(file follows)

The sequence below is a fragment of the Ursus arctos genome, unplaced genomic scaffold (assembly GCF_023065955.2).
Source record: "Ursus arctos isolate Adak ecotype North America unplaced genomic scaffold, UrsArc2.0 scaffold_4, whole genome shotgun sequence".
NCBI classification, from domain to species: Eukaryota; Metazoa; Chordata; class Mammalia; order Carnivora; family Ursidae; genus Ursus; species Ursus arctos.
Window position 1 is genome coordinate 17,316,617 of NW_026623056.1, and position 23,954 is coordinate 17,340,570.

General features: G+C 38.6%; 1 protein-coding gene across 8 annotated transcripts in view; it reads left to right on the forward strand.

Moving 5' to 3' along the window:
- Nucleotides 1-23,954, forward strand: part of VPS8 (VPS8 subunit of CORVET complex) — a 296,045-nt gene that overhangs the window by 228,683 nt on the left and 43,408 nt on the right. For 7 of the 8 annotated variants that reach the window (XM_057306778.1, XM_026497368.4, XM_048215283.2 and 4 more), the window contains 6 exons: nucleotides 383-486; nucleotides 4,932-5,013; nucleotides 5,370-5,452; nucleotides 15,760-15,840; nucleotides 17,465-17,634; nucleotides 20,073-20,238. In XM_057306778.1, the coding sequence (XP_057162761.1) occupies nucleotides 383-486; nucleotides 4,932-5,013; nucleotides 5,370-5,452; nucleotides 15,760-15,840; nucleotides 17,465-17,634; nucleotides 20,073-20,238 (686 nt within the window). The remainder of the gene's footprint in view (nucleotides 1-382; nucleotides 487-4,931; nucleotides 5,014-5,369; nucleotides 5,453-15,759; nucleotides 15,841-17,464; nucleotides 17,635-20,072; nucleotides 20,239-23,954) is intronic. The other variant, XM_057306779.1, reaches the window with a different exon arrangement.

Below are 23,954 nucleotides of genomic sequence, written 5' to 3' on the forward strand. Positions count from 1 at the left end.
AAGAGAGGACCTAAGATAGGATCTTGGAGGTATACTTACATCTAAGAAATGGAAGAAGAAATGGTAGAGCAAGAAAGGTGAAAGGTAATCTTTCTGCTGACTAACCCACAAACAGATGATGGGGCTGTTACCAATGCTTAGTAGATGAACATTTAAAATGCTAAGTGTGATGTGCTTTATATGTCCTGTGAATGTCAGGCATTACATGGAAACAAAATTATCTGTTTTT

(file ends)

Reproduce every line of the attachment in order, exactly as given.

The sequence below is a fragment of the Ursus arctos genome, unplaced genomic scaffold (assembly GCF_023065955.2).
Source record: "Ursus arctos isolate Adak ecotype North America unplaced genomic scaffold, UrsArc2.0 scaffold_4, whole genome shotgun sequence".
NCBI classification, from domain to species: Eukaryota; Metazoa; Chordata; class Mammalia; order Carnivora; family Ursidae; genus Ursus; species Ursus arctos.
Window position 1 is genome coordinate 17,316,617 of NW_026623056.1, and position 23,954 is coordinate 17,340,570.

General features: G+C 38.6%; 1 protein-coding gene across 8 annotated transcripts in view; it reads left to right on the forward strand.

Moving 5' to 3' along the window:
- Nucleotides 1-23,954, forward strand: part of VPS8 (VPS8 subunit of CORVET complex) — a 296,045-nt gene that overhangs the window by 228,683 nt on the left and 43,408 nt on the right. For 7 of the 8 annotated variants that reach the window (XM_057306778.1, XM_026497368.4, XM_048215283.2 and 4 more), the window contains 6 exons: nucleotides 383-486; nucleotides 4,932-5,013; nucleotides 5,370-5,452; nucleotides 15,760-15,840; nucleotides 17,465-17,634; nucleotides 20,073-20,238. In XM_057306778.1, the coding sequence (XP_057162761.1) occupies nucleotides 383-486; nucleotides 4,932-5,013; nucleotides 5,370-5,452; nucleotides 15,760-15,840; nucleotides 17,465-17,634; nucleotides 20,073-20,238 (686 nt within the window). The remainder of the gene's footprint in view (nucleotides 1-382; nucleotides 487-4,931; nucleotides 5,014-5,369; nucleotides 5,453-15,759; nucleotides 15,841-17,464; nucleotides 17,635-20,072; nucleotides 20,239-23,954) is intronic. The other variant, XM_057306779.1, reaches the window with a different exon arrangement.

Below are 23,954 nucleotides of genomic sequence, written 5' to 3' on the forward strand. Positions count from 1 at the left end.
AAGAGAGGACCTAAGATAGGATCTTGGAGGTATACTTACATCTAAGAAATGGAAGAAGAAATGGTAGAGCAAGAAAGGTGAAAGGTAATCTTTCTGCTGACTAACCCACAAACAGATGATGGGGCTGTTACCAATGCTTAGTAGATGAACATTTAAAATGCTAAGTGTGATGTGCTTTATATGTCCTGTGAATGTCAGGCATTACATGGAAACAAAATTATCTGTTTTT